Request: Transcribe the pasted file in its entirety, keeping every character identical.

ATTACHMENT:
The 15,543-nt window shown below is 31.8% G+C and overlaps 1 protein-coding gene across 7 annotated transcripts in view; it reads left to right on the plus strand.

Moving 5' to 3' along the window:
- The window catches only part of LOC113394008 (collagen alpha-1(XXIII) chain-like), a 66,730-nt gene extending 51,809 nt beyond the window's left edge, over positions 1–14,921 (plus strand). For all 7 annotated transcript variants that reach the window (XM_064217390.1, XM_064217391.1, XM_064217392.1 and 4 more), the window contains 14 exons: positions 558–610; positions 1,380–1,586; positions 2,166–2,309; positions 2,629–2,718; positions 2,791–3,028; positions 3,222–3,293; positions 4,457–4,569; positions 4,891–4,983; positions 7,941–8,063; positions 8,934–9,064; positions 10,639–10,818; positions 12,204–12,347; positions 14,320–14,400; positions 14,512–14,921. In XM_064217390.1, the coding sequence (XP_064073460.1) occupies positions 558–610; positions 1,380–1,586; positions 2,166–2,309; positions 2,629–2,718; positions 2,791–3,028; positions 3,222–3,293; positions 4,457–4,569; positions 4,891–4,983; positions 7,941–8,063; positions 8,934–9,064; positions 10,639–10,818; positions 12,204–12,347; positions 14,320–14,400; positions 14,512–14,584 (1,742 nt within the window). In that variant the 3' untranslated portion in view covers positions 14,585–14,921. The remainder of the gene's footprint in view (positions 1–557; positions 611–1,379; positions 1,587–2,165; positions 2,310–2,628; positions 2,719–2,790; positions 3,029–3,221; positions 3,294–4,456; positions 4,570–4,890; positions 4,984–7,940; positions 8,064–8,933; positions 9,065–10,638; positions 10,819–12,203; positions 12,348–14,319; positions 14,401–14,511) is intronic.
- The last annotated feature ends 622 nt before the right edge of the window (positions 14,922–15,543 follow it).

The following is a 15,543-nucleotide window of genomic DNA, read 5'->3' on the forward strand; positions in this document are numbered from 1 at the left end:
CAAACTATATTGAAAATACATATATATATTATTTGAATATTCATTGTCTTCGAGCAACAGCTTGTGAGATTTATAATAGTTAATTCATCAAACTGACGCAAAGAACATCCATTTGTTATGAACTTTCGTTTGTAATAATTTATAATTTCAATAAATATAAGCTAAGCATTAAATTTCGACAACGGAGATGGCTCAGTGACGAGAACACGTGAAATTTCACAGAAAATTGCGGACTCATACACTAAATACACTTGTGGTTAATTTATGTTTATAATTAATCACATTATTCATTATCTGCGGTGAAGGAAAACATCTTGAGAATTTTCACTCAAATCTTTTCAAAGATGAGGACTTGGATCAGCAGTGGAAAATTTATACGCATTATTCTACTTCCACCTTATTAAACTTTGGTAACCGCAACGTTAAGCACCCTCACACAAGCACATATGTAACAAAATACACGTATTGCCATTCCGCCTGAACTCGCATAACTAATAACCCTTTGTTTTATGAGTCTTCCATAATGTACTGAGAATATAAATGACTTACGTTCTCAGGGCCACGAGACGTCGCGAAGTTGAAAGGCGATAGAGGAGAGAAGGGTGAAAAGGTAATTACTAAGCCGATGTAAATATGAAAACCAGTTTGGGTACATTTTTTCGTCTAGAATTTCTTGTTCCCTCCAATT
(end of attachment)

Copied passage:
The 15,543-nt window shown below is 31.8% G+C and overlaps 1 protein-coding gene across 7 annotated transcripts in view; it reads left to right on the plus strand.

Moving 5' to 3' along the window:
- The window catches only part of LOC113394008 (collagen alpha-1(XXIII) chain-like), a 66,730-nt gene extending 51,809 nt beyond the window's left edge, over positions 1–14,921 (plus strand). For all 7 annotated transcript variants that reach the window (XM_064217390.1, XM_064217391.1, XM_064217392.1 and 4 more), the window contains 14 exons: positions 558–610; positions 1,380–1,586; positions 2,166–2,309; positions 2,629–2,718; positions 2,791–3,028; positions 3,222–3,293; positions 4,457–4,569; positions 4,891–4,983; positions 7,941–8,063; positions 8,934–9,064; positions 10,639–10,818; positions 12,204–12,347; positions 14,320–14,400; positions 14,512–14,921. In XM_064217390.1, the coding sequence (XP_064073460.1) occupies positions 558–610; positions 1,380–1,586; positions 2,166–2,309; positions 2,629–2,718; positions 2,791–3,028; positions 3,222–3,293; positions 4,457–4,569; positions 4,891–4,983; positions 7,941–8,063; positions 8,934–9,064; positions 10,639–10,818; positions 12,204–12,347; positions 14,320–14,400; positions 14,512–14,584 (1,742 nt within the window). In that variant the 3' untranslated portion in view covers positions 14,585–14,921. The remainder of the gene's footprint in view (positions 1–557; positions 611–1,379; positions 1,587–2,165; positions 2,310–2,628; positions 2,719–2,790; positions 3,029–3,221; positions 3,294–4,456; positions 4,570–4,890; positions 4,984–7,940; positions 8,064–8,933; positions 9,065–10,638; positions 10,819–12,203; positions 12,348–14,319; positions 14,401–14,511) is intronic.
- The last annotated feature ends 622 nt before the right edge of the window (positions 14,922–15,543 follow it).

The following is a 15,543-nucleotide window of genomic DNA, read 5'->3' on the forward strand; positions in this document are numbered from 1 at the left end:
CAAACTATATTGAAAATACATATATATATTATTTGAATATTCATTGTCTTCGAGCAACAGCTTGTGAGATTTATAATAGTTAATTCATCAAACTGACGCAAAGAACATCCATTTGTTATGAACTTTCGTTTGTAATAATTTATAATTTCAATAAATATAAGCTAAGCATTAAATTTCGACAACGGAGATGGCTCAGTGACGAGAACACGTGAAATTTCACAGAAAATTGCGGACTCATACACTAAATACACTTGTGGTTAATTTATGTTTATAATTAATCACATTATTCATTATCTGCGGTGAAGGAAAACATCTTGAGAATTTTCACTCAAATCTTTTCAAAGATGAGGACTTGGATCAGCAGTGGAAAATTTATACGCATTATTCTACTTCCACCTTATTAAACTTTGGTAACCGCAACGTTAAGCACCCTCACACAAGCACATATGTAACAAAATACACGTATTGCCATTCCGCCTGAACTCGCATAACTAATAACCCTTTGTTTTATGAGTCTTCCATAATGTACTGAGAATATAAATGACTTACGTTCTCAGGGCCACGAGACGTCGCGAAGTTGAAAGGCGATAGAGGAGAGAAGGGTGAAAAGGTAATTACTAAGCCGATGTAAATATGAAAACCAGTTTGGGTACATTTTTTCGTCTAGAATTTCTTGTTCCCTCCAATT